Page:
I can prove that if the number of divisors is odd, then the number itself is a square number (using unique prime factorisation):

Spoiler:

Show

So should I base this question on the proof for that?

If so, do you have any more hints?

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#9

(Original post by

Yeah that was helpful. I think it I was told r(x) had 9 roots then it would be okay to put what I said, I think I just got myself a bit confused!

We went through all of the maths behind the locker room problem (http://mathforum.org/alejandre/frisb...nt.locker.html) and I think that's the same as the video.

I can prove that if the number of divisors is odd, then the number itself is a square number (using unique prime factorisation):

So should I base this question on the proof for that?

If so, do you have any more hints?

**rayquaza17**)Yeah that was helpful. I think it I was told r(x) had 9 roots then it would be okay to put what I said, I think I just got myself a bit confused!

We went through all of the maths behind the locker room problem (http://mathforum.org/alejandre/frisb...nt.locker.html) and I think that's the same as the video.

I can prove that if the number of divisors is odd, then the number itself is a square number (using unique prime factorisation):

Spoiler:

Show

So should I base this question on the proof for that?

If so, do you have any more hints?

Look at the first eight unique monic polynomials that divide r(x), you must have

Now there's also a ninth monic polynomials that is different from the first eight, so

But there are only nine unique polynomials so for some

You can easily show that i cannot take values 1 to 8 (inclusive) because otherwise you'd have (WLOG)

with different, which clearly doesn't work (this is essentially saying, in the integers, if you divide a non-zero integer by two different integers you can get the same value).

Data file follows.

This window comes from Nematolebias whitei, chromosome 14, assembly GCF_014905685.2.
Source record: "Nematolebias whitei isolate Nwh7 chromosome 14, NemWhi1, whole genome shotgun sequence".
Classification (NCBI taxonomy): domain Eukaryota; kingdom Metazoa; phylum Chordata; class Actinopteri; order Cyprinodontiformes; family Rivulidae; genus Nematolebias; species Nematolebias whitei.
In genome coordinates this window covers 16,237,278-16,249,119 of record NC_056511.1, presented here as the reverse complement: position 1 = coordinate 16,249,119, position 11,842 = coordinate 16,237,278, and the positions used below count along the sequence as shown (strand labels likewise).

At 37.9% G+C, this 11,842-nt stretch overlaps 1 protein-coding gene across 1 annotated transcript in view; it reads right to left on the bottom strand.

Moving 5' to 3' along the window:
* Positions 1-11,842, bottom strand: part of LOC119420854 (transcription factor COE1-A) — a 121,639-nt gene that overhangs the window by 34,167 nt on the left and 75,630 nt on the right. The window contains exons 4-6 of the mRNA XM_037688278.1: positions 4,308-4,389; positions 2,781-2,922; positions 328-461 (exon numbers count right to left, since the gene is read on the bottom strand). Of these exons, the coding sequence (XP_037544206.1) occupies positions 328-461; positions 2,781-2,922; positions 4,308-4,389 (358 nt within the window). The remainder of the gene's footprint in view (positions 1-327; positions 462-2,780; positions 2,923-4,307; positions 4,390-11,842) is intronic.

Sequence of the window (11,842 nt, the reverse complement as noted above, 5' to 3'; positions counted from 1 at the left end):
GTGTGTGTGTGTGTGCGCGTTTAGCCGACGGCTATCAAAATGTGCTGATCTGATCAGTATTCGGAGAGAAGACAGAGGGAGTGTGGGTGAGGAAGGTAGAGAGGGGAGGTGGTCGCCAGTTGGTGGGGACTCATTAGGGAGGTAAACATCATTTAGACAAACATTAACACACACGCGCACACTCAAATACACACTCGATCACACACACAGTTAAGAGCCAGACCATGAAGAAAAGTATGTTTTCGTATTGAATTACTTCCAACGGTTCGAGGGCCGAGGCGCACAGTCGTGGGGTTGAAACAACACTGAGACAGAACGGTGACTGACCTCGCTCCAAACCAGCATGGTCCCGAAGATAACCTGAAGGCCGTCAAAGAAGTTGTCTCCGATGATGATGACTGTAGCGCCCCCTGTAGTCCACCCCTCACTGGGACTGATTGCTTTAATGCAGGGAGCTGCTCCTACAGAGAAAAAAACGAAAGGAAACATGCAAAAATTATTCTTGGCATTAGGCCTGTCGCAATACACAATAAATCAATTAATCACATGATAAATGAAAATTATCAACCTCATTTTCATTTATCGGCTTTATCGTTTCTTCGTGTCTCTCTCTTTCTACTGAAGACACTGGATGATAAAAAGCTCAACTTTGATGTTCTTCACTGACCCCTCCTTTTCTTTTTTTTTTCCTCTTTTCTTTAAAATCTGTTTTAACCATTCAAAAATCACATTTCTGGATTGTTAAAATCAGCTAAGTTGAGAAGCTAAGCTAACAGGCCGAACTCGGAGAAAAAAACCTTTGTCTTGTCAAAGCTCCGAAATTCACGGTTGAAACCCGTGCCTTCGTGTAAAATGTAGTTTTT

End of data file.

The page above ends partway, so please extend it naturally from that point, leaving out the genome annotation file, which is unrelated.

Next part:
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(Original post by

Yes, it's not really any different for polynomials.

Look at the first eight unique monic polynomials that divide r(x), you must have

Now there's also a ninth monic polynomials that is different from the first eight, so

But there are only nine unique polynomials so for some

You can easily show that i cannot take values 1 to 8 (inclusive) because otherwise you'd have (WLOG)

with different, which clearly doesn't work (this is essentially saying, in the integers, if you divide a non-zero integer by two different integers you can get the same value).

**Noble.**)Yes, it's not really any different for polynomials.

Look at the first eight unique monic polynomials that divide r(x), you must have

Now there's also a ninth monic polynomials that is different from the first eight, so

But there are only nine unique polynomials so for some

You can easily show that i cannot take values 1 to 8 (inclusive) because otherwise you'd have (WLOG)

with different, which clearly doesn't work (this is essentially saying, in the integers, if you divide a non-zero integer by two different integers you can get the same value).

I would never have come up with that in the exam though.

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#11

(Original post by

Right I get it now, thank you.

I would never have come up with that in the exam though.

**rayquaza17**)Right I get it now, thank you.

I would never have come up with that in the exam though.